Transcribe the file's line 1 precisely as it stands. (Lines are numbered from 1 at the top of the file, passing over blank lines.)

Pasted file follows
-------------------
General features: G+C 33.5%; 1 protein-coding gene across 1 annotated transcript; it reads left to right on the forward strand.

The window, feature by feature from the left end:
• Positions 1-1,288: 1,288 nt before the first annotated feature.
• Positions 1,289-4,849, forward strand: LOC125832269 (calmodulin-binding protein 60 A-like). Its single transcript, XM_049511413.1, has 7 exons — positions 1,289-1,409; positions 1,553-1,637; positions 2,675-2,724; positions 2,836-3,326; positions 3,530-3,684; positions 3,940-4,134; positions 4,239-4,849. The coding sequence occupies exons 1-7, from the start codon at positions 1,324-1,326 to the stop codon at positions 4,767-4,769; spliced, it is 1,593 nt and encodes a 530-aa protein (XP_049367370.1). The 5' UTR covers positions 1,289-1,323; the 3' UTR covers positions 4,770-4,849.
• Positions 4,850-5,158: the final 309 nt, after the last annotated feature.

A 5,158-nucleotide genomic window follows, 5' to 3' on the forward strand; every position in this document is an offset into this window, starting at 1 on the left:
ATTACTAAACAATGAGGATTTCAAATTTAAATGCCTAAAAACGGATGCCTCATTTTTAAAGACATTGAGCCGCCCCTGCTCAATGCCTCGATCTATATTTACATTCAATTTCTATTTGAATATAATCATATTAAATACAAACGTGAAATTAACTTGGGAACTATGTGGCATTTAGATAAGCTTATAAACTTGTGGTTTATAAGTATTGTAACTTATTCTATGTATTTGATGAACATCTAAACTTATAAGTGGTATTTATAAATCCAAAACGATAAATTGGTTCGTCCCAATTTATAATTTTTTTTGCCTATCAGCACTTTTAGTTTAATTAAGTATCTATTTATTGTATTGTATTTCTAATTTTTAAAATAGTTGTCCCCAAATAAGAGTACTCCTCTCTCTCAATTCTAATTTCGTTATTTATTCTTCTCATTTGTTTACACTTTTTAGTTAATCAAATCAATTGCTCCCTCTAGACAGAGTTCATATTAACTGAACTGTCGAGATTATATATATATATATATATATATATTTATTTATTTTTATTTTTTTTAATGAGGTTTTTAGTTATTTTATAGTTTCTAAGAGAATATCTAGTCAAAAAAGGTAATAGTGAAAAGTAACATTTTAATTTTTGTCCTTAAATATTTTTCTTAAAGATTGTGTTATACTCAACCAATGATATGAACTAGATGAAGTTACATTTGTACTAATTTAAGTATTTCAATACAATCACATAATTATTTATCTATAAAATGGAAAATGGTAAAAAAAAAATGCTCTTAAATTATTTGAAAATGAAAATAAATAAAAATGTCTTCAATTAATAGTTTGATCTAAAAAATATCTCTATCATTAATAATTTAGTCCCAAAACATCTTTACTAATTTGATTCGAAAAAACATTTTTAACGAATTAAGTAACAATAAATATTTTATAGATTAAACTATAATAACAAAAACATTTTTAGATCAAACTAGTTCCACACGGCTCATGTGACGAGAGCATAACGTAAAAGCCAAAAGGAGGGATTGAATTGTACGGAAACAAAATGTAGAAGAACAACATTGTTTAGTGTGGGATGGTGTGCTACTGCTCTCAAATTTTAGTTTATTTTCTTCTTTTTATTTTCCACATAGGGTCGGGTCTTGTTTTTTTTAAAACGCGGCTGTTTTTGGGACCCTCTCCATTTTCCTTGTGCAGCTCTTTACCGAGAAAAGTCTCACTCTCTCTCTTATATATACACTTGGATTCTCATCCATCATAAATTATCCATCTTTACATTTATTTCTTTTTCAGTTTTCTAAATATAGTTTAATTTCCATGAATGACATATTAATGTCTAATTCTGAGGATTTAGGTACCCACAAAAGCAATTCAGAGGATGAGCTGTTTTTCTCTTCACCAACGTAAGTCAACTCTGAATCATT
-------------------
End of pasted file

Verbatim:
General features: G+C 33.5%; 1 protein-coding gene across 1 annotated transcript; it reads left to right on the forward strand.